For skeptics of NASCARâs current direction, Austin Dillon is here to deliver good news about the Cup Seriesâ next-generation race car.
“It drives like a race car should.”
The 2019 rules package, extended through 2020, has proven to be a polarizing topic throughout the season. The high downforce, low horsepower formula has been compared to driving a shifter kart, crate engine racing or at worst, “this isnât racing.”
Drivers currently race nearly full-throttle on the largest downforce tracks on the schedule, only lifting when they run into the turbulence generated by the new 8-inch spoilers. The formula, while making for the occasionally more entertaining intermediate track race, has undeniably ruined shorter tracks and road courses due to the inability to overcome that same dirty air.
This package has long been considered a bridge to the next-generation race car since it will include high downforce and, eventually, a new engine formula that tops-out at around 550 hp.
Dillon tested a baseline prototype of the new car last week at Richmond Raceway. The machine was developed by NASCAR with assistance from Richard Childress Racing. That team has often been utilized as an R&D partner due to its historical significance and its large campus in Welcome, North Carolina.
Dillon tested the car for two days at the Virginia short track and came away impressed with what it could become before its debut during Daytona Speedweeks in 2021.
“I felt like they did a really good job designing the car,” Dillon told Autoweek over the weekend at Talladega Superspeedway. “For me, it felt like a race car. It had tire falloff, it wasn’t easy to drive by no means and it was adjustable.
“We constantly had to work on the way I was driving because I’m so used to driving these other cars, but with the way the rear end is, it challenged me.”
The next-generation car will also feature an 18-inch, lower-profile tire instead of the current traditional 15-inch version. In theory, a wider and lower profile tire could provide more mechanical grip to offset the aerodynamic grip that dominates the current package.
Dillon said he saw exactly what he wanted to see on that front.
“Thatâs all I talked about last week, mechanical grip,” Dillon said of the test. “The aero balance was a lot less than what we have now. The tire was 2Â inches wider in the back, so it had good forward drive, but with the sidewall being softer, I lost grip when it got loose. It just felt a lot different than what we have today.
“The wear was good, and I think Goodyear liked what they saw from a temperature standpoint, and thatâs going to let them go even softer once we start to race with it.”
One of the most interesting additions to the car was a rear-diffuser, like a sports car, on the back bumper. The hope is that the diffuser will serve as a disruption to the turbulence that has challenged the racing at times this season.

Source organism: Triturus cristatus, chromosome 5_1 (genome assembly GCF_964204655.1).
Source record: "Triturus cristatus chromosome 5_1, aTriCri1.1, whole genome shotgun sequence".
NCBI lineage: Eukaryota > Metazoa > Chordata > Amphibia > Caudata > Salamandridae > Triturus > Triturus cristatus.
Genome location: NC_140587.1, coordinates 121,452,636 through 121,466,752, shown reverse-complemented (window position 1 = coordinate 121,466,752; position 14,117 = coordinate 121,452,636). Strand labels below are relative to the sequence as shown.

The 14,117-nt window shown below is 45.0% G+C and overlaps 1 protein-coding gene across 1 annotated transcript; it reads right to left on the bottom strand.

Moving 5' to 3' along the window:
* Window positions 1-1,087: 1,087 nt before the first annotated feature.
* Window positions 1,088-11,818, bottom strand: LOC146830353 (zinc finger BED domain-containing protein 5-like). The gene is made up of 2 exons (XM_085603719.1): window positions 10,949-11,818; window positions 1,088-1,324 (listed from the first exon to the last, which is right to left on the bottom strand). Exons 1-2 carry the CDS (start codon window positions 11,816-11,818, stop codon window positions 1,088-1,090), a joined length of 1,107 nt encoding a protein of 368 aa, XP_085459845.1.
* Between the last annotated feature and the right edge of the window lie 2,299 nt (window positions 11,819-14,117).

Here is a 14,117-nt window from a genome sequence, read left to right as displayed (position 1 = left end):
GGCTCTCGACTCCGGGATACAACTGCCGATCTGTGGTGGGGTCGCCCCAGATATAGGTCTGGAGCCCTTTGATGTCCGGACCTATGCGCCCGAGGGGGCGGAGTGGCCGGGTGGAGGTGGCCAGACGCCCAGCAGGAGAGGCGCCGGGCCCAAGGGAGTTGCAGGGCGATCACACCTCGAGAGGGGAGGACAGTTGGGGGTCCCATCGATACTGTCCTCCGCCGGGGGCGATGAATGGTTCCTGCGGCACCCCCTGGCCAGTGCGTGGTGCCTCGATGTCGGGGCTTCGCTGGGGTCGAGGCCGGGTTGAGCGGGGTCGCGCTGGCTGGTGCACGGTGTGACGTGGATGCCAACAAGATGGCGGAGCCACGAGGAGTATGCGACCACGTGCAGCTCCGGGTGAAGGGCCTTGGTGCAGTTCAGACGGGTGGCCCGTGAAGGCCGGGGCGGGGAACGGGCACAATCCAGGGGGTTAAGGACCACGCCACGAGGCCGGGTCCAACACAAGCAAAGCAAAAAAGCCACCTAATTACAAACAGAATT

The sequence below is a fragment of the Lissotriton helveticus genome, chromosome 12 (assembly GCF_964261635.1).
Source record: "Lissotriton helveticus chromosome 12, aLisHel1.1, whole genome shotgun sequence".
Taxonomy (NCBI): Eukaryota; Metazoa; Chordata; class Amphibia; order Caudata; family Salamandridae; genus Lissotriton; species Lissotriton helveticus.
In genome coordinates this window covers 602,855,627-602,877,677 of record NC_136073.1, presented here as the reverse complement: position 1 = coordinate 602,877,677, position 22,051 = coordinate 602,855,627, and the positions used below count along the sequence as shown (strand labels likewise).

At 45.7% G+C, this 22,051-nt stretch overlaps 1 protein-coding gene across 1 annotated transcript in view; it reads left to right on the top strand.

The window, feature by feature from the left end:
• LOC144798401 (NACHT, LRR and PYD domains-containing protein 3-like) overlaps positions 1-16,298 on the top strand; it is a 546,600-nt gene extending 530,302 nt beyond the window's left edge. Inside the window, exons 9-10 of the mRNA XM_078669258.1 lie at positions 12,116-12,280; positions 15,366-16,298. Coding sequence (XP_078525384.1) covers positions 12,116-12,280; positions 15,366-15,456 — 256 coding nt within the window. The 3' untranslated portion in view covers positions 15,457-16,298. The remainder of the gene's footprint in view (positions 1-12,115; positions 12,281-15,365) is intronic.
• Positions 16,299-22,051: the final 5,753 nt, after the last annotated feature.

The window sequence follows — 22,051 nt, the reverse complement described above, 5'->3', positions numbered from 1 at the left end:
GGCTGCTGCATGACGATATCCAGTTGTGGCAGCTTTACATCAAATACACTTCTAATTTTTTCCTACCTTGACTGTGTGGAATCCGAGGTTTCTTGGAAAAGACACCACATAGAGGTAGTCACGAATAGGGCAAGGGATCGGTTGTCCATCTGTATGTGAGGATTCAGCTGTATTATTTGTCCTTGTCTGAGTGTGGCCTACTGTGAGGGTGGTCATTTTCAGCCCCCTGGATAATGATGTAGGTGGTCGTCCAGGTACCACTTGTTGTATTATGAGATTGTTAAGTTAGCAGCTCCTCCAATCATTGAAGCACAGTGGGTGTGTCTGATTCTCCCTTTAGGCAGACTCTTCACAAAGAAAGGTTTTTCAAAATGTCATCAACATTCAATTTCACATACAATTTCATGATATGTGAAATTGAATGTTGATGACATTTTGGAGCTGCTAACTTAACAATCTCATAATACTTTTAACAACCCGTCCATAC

“Other series have made it work really good,” Dillon said. “Itâs hard to say how thatâs going to work since we tested at a short track. We adjusted it and dropped it in the back, and I was surprised because I thought it was going to add a ton of downforce and that wasnât the case.
“I didnât feel a whole lot. Weâll have to see what it does in traffic because thatâs what it was designed for.”
The most popular request from drivers polled over the weekend at Talladega is a hope that NASCAR will build a degree of adjustability into the car that will allow for lower downforce at short tracks and road courses.
Denny Hamlin has been a proponent of that idea for several years.
“I told NASCAR a long time ago that I would like to see an adjustable rear end package, from the windshield on back that can be changed out for short tracks, intermediates and superspeedways,” Hamlin said. “I really do believe that this package has been better for the intermediate race tracks.
“It has taken its toll on Martinsville, Richmond, Dover and the road courses. It is very, very tough to pass there. I canât say this enough. You donât need a drafting spoiler for a short track or a road course because we donât draft. All that does is hurt the second-place cars on back.”
NASCAR wanted to do something similar to Hamlinâs suggestion for 2019 and 2020, retaining low downforce for short tracks and road courses, but the teams pushed-back, not wanting to research and develop two completely different formulas.
Hamlin says this shouldnât be a problem with the new car since NASCAR will begin enforcing wind tunnel limits next season.
Matt DiBendetto has spent parts of this season criticizing the lack of off-throttle time at the highest level of the discipline — pining for the days he drove with both feet.
Without having heard Hamlinâs proposal, he echoed the idea on Friday when asked about his thoughts on the new car.
“Iâve heard it could have interchangeable parts between the short tracks and intermediates because they are different,” DiBenedetto said. “Because they are different. Iâm sure they are working towards that. I hope they are.”
Dillonâs younger brother, Ty, also races in the Cup Series for Germain Racing. Ty said heâs excited to get behind the wheel himself after briefing with his brother about the topic.
“All he told me is that it stops really good, it turns really good, it feels lighter and faster,” Ty Dillon said. “Just some different little things and some new unique aspects that I didnât even know were things on the car they are working on trying. Itâs all still in a development stage of a car, but it sounds exciting. I think itâs going to be a lot of good things for the sportâŠ
“I think the car reacts more to driver input and driver abilityâŠ It gives the driver more opportunity to show what he can showcase. Thatâs exciting for all of us.”